Game Worn: Baseball Treasures from the Game’s Greatest Heroes and Moments (Smithsonian Books, $34.95) brings baseball history to life through its iconic memorabilia. By Stephen Wong, a lifelong collector of baseball artifacts and the author of Smithsonian Baseball, and photographer Dave Grob, this collection of essays and photographs features one-of-a kind relics from throughout the 20th century, from Ty Cobb’s sharpened spikes to David Cone’s crisp and pristine game uniform, charting the evolving look and recalling the major moments of the game. Richly nostalgic and lovingly rendered, this book will bring baseball fans of all ages back to their youth. Go, team!
Fans of David Foster Wallace’s epic novel, Infinite Jest, know that tennis is a firm presence in the author’s life and work. Wallace was a highly-ranked junior tennis player in the Midwest, and along with his celebrated fiction, wrote essays about tennis. Whether explaining the hazards and vicissitudes of playing in the tornado alleys of his youth, the trials of a player trying to qualify for the US Open, or the sublimity of Roger Federer’s game, the five pieces included in String Theory are literary and journalistic treats, and often very funny. Don’t overlook the (lengthy) footnotes—mini masterpieces of their own.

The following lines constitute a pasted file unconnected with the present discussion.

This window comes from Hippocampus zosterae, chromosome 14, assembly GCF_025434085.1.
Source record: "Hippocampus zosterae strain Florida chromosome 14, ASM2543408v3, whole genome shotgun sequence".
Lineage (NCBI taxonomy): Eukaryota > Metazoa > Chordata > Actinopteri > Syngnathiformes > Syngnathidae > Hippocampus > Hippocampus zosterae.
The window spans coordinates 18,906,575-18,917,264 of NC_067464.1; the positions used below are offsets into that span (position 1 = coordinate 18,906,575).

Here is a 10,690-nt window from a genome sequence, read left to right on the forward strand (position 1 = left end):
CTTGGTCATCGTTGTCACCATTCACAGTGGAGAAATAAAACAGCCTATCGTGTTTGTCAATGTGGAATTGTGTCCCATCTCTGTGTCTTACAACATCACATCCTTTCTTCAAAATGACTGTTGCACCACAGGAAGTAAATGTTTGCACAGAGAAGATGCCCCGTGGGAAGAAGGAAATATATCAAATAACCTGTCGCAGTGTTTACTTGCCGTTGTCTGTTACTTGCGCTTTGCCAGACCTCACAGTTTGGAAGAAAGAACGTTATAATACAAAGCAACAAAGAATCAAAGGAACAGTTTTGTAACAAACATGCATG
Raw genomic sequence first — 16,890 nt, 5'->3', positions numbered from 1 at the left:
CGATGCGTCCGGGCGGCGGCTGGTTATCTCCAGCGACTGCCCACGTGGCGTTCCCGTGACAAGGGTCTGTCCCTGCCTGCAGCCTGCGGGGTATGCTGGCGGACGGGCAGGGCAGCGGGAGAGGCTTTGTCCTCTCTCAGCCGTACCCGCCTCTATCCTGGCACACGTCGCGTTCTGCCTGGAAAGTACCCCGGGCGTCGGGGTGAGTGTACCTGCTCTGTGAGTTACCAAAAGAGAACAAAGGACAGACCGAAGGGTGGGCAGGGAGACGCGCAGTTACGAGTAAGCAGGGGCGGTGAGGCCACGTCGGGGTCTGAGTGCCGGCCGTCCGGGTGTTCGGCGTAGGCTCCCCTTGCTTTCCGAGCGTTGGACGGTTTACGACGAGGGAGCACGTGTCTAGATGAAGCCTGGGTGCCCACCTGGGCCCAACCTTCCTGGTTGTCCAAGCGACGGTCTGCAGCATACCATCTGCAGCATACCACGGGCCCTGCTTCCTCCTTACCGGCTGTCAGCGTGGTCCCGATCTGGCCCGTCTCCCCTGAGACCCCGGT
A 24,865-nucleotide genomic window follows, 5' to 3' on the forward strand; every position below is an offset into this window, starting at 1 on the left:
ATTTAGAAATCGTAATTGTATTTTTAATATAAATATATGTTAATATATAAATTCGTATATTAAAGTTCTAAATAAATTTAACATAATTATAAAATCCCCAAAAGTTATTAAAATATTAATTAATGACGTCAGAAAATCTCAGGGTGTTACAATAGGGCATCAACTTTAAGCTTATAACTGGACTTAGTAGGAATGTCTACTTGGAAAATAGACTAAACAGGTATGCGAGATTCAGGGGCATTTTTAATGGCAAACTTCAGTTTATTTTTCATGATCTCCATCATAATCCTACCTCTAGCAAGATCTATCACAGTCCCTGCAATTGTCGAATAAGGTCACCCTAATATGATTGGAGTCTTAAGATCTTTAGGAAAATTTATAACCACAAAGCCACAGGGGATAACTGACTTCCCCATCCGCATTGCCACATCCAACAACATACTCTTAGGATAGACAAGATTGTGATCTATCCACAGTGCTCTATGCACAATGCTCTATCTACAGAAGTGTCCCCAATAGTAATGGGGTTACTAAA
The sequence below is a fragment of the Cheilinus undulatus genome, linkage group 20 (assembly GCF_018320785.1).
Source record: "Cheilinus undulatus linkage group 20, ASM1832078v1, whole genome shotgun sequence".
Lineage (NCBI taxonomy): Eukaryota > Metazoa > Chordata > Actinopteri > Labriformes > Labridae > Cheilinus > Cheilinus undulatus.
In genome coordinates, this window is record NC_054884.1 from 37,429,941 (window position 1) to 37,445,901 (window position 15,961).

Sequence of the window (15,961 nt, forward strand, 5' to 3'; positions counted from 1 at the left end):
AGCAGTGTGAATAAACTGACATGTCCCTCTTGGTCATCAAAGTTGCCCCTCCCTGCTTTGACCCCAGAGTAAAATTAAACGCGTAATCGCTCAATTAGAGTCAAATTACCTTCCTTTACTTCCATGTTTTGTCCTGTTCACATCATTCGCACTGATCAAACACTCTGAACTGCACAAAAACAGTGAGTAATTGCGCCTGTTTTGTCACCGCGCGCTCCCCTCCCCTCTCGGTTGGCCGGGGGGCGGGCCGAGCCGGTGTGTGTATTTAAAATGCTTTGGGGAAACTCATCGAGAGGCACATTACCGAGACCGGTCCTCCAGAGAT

Tennis, more so than basketball or football, is a game of physics (angles, spin, torque, velocity, force, vectors), played with athleticism and high precision on a frustratingly small court. And thus tennis fans, more so than those of basketball or football, obsess about technique. We daydream, for example, about the effortless way the perfectly-directed momentum of a racquet-head imposes a trajectory upon a yellow felt ball. This is a book for tennis fanatics looking to geek out over technique, or for a gift-giver to bind the tennis fanatic in his or her life to undying loyalty.